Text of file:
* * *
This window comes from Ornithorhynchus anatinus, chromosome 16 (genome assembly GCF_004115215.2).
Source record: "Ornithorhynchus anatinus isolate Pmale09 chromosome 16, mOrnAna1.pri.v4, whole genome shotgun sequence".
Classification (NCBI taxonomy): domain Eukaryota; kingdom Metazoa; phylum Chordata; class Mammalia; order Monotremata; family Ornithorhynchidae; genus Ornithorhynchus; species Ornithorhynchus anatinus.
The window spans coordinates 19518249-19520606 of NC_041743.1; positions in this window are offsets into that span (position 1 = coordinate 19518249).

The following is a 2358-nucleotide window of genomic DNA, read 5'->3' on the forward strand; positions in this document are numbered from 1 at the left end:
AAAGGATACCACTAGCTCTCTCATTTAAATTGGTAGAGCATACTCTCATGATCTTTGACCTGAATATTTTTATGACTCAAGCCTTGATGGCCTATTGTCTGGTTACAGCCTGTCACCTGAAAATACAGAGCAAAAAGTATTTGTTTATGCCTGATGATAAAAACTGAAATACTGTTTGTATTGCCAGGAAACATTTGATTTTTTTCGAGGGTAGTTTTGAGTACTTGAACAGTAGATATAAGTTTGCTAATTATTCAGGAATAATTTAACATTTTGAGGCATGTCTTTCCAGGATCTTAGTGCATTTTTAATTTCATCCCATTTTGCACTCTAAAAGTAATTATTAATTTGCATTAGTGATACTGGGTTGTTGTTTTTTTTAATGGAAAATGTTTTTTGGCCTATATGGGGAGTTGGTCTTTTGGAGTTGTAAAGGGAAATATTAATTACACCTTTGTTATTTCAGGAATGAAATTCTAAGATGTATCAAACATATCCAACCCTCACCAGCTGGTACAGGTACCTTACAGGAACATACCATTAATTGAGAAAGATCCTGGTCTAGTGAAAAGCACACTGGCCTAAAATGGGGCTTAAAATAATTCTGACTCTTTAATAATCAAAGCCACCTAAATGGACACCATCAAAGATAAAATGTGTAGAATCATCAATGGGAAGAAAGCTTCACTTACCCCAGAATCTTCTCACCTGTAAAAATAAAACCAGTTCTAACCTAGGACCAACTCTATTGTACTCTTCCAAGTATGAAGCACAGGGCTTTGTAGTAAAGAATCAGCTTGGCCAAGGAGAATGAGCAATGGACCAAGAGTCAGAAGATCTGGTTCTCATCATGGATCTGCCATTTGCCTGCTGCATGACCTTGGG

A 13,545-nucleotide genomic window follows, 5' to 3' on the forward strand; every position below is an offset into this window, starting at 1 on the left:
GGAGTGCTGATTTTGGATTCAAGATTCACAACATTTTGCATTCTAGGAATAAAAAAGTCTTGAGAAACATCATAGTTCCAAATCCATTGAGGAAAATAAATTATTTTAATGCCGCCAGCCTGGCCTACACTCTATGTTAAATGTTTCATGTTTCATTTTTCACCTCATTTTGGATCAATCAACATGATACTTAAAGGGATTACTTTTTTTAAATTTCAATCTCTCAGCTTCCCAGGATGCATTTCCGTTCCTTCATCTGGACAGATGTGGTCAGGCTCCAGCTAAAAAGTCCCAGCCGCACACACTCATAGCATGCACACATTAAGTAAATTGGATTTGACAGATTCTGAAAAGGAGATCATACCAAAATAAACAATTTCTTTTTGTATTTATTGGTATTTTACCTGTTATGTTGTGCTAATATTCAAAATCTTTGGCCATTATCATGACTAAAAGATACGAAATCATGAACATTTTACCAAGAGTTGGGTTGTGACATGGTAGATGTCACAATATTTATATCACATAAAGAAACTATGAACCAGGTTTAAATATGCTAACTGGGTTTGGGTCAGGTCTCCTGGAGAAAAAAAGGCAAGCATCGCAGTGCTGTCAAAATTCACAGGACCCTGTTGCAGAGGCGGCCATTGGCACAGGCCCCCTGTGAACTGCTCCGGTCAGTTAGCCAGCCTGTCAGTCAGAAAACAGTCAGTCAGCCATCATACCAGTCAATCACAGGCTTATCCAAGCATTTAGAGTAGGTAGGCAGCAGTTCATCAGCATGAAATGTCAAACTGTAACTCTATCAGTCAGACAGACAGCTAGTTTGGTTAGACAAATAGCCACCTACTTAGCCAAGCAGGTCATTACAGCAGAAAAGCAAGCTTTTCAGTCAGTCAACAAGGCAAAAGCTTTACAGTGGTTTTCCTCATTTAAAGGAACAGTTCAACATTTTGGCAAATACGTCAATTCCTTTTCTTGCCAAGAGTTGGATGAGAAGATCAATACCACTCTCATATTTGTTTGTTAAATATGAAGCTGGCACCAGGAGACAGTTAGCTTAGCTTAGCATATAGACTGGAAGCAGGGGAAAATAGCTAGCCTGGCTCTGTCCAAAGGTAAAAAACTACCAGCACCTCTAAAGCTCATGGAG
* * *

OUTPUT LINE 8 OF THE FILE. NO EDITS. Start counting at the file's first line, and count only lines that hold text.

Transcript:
GGAGTGCTGATTTTGGATTCAAGATTCACAACATTTTGCATTCTAGGAATAAAAAAGTCTTGAGAAACATCATAGTTCCAAATCCATTGAGGAAAATAAATTATTTTAATGCCGCCAGCCTGGCCTACACTCTATGTTAAATGTTTCATGTTTCATTTTTCACCTCATTTTGGATCAATCAACATGATACTTAAAGGGATTACTTTTTTTAAATTTCAATCTCTCAGCTTCCCAGGATGCATTTCCGTTCCTTCATCTGGACAGATGTGGTCAGGCTCCAGCTAAAAAGTCCCAGCCGCACACACTCATAGCATGCACACATTAAGTAAATTGGATTTGACAGATTCTGAAAAGGAGATCATACCAAAATAAACAATTTCTTTTTGTATTTATTGGTATTTTACCTGTTATGTTGTGCTAATATTCAAAATCTTTGGCCATTATCATGACTAAAAGATACGAAATCATGAACATTTTACCAAGAGTTGGGTTGTGACATGGTAGATGTCACAATATTTATATCACATAAAGAAACTATGAACCAGGTTTAAATATGCTAACTGGGTTTGGGTCAGGTCTCCTGGAGAAAAAAAGGCAAGCATCGCAGTGCTGTCAAAATTCACAGGACCCTGTTGCAGAGGCGGCCATTGGCACAGGCCCCCTGTGAACTGCTCCGGTCAGTTAGCCAGCCTGTCAGTCAGAAAACAGTCAGTCAGCCATCATACCAGTCAATCACAGGCTTATCCAAGCATTTAGAGTAGGTAGGCAGCAGTTCATCAGCATGAAATGTCAAACTGTAACTCTATCAGTCAGACAGACAGCTAGTTTGGTTAGACAAATAGCCACCTACTTAGCCAAGCAGGTCATTACAGCAGAAAAGCAAGCTTTTCAGTCAGTCAACAAGGCAAAAGCTTTACAGTGGTTTTCCTCATTTAAAGGAACAGTTCAACATTTTGGCAAATACGTCAATTCCTTTTCTTGCCAAGAGTTGGATGAGAAGATCAATACCACTCTCATATTTGTTTGTTAAATATGAAGCTGGCACCAGGAGACAGTTAGCTTAGCTTAGCATATAGACTGGAAGCAGGGGAAAATAGCTAGCCTGGCTCTGTCCAAAGGTAAAAAACTACCAGCACCTCTAAAGCTCATGGAG